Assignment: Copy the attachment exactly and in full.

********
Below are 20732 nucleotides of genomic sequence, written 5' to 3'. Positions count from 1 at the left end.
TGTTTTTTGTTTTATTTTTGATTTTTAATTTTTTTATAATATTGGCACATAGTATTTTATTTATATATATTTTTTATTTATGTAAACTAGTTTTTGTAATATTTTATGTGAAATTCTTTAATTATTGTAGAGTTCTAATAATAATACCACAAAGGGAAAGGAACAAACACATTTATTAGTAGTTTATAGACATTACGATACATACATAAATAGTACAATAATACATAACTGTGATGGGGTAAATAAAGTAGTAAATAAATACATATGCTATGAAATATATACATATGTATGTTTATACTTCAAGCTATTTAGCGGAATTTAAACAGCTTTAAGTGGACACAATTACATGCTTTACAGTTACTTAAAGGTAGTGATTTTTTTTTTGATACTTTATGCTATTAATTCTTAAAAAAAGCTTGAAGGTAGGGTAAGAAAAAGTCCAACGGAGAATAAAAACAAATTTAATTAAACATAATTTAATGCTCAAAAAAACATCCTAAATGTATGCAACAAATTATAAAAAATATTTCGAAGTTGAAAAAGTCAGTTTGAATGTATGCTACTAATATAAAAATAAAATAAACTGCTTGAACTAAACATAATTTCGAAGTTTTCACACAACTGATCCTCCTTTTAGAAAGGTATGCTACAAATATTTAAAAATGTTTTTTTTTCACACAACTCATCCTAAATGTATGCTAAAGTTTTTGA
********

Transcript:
Below are 20732 nucleotides of genomic sequence, written 5' to 3'. Positions count from 1 at the left end.
TGTTTTTTGTTTTATTTTTGATTTTTAATTTTTTTATAATATTGGCACATAGTATTTTATTTATATATATTTTTTATTTATGTAAACTAGTTTTTGTAATATTTTATGTGAAATTCTTTAATTATTGTAGAGTTCTAATAATAATACCACAAAGGGAAAGGAACAAACACATTTATTAGTAGTTTATAGACATTACGATACATACATAAATAGTACAATAATACATAACTGTGATGGGGTAAATAAAGTAGTAAATAAATACATATGCTATGAAATATATACATATGTATGTTTATACTTCAAGCTATTTAGCGGAATTTAAACAGCTTTAAGTGGACACAATTACATGCTTTACAGTTACTTAAAGGTAGTGATTTTTTTTTTGATACTTTATGCTATTAATTCTTAAAAAAAGCTTGAAGGTAGGGTAAGAAAAAGTCCAACGGAGAATAAAAACAAATTTAATTAAACATAATTTAATGCTCAAAAAAACATCCTAAATGTATGCAACAAATTATAAAAAATATTTCGAAGTTGAAAAAGTCAGTTTGAATGTATGCTACTAATATAAAAATAAAATAAACTGCTTGAACTAAACATAATTTCGAAGTTTTCACACAACTGATCCTCCTTTTAGAAAGGTATGCTACAAATATTTAAAAATGTTTTTTTTTCACACAACTCATCCTAAATGTATGCTAAAGTTTTTGA